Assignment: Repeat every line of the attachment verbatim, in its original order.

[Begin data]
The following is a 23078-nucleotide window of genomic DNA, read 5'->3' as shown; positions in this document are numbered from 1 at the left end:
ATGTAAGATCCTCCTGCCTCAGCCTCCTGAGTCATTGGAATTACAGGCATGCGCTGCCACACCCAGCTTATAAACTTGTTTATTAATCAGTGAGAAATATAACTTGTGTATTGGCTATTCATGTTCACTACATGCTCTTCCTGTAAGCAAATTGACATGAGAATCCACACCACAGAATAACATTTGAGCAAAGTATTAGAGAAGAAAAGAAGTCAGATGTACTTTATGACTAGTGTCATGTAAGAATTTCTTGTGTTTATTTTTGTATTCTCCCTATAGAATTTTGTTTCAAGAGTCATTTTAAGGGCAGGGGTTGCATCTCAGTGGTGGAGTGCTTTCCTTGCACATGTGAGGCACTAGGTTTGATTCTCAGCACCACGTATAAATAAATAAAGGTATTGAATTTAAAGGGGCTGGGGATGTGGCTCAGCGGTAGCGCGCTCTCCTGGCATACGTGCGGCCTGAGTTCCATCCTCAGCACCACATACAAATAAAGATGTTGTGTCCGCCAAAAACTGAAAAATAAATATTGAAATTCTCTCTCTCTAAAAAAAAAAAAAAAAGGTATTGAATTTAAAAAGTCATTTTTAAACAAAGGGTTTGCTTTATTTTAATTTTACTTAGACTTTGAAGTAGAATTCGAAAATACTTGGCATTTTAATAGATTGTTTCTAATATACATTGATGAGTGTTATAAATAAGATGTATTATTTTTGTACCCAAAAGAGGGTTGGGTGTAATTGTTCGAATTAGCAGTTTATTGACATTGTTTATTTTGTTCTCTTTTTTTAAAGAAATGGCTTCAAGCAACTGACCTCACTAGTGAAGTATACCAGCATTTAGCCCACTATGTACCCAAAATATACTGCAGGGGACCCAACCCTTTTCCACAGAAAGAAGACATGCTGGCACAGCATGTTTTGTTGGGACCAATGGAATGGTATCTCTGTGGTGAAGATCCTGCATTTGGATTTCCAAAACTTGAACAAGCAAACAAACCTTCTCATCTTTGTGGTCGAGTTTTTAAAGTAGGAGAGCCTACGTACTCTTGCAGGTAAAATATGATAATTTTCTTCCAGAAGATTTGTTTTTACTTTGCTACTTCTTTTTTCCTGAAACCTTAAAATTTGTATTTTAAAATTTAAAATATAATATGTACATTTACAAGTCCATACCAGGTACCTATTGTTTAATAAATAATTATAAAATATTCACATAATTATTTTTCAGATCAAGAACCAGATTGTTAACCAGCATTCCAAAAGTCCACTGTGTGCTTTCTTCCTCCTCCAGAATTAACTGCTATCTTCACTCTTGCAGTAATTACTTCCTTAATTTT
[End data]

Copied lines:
The following is a 23078-nucleotide window of genomic DNA, read 5'->3' as shown; positions in this document are numbered from 1 at the left end:
ATGTAAGATCCTCCTGCCTCAGCCTCCTGAGTCATTGGAATTACAGGCATGCGCTGCCACACCCAGCTTATAAACTTGTTTATTAATCAGTGAGAAATATAACTTGTGTATTGGCTATTCATGTTCACTACATGCTCTTCCTGTAAGCAAATTGACATGAGAATCCACACCACAGAATAACATTTGAGCAAAGTATTAGAGAAGAAAAGAAGTCAGATGTACTTTATGACTAGTGTCATGTAAGAATTTCTTGTGTTTATTTTTGTATTCTCCCTATAGAATTTTGTTTCAAGAGTCATTTTAAGGGCAGGGGTTGCATCTCAGTGGTGGAGTGCTTTCCTTGCACATGTGAGGCACTAGGTTTGATTCTCAGCACCACGTATAAATAAATAAAGGTATTGAATTTAAAGGGGCTGGGGATGTGGCTCAGCGGTAGCGCGCTCTCCTGGCATACGTGCGGCCTGAGTTCCATCCTCAGCACCACATACAAATAAAGATGTTGTGTCCGCCAAAAACTGAAAAATAAATATTGAAATTCTCTCTCTCTAAAAAAAAAAAAAAAAGGTATTGAATTTAAAAAGTCATTTTTAAACAAAGGGTTTGCTTTATTTTAATTTTACTTAGACTTTGAAGTAGAATTCGAAAATACTTGGCATTTTAATAGATTGTTTCTAATATACATTGATGAGTGTTATAAATAAGATGTATTATTTTTGTACCCAAAAGAGGGTTGGGTGTAATTGTTCGAATTAGCAGTTTATTGACATTGTTTATTTTGTTCTCTTTTTTTAAAGAAATGGCTTCAAGCAACTGACCTCACTAGTGAAGTATACCAGCATTTAGCCCACTATGTACCCAAAATATACTGCAGGGGACCCAACCCTTTTCCACAGAAAGAAGACATGCTGGCACAGCATGTTTTGTTGGGACCAATGGAATGGTATCTCTGTGGTGAAGATCCTGCATTTGGATTTCCAAAACTTGAACAAGCAAACAAACCTTCTCATCTTTGTGGTCGAGTTTTTAAAGTAGGAGAGCCTACGTACTCTTGCAGGTAAAATATGATAATTTTCTTCCAGAAGATTTGTTTTTACTTTGCTACTTCTTTTTTCCTGAAACCTTAAAATTTGTATTTTAAAATTTAAAATATAATATGTACATTTACAAGTCCATACCAGGTACCTATTGTTTAATAAATAATTATAAAATATTCACATAATTATTTTTCAGATCAAGAACCAGATTGTTAACCAGCATTCCAAAAGTCCACTGTGTGCTTTCTTCCTCCTCCAGAATTAACTGCTATCTTCACTCTTGCAGTAATTACTTCCTTAATTTT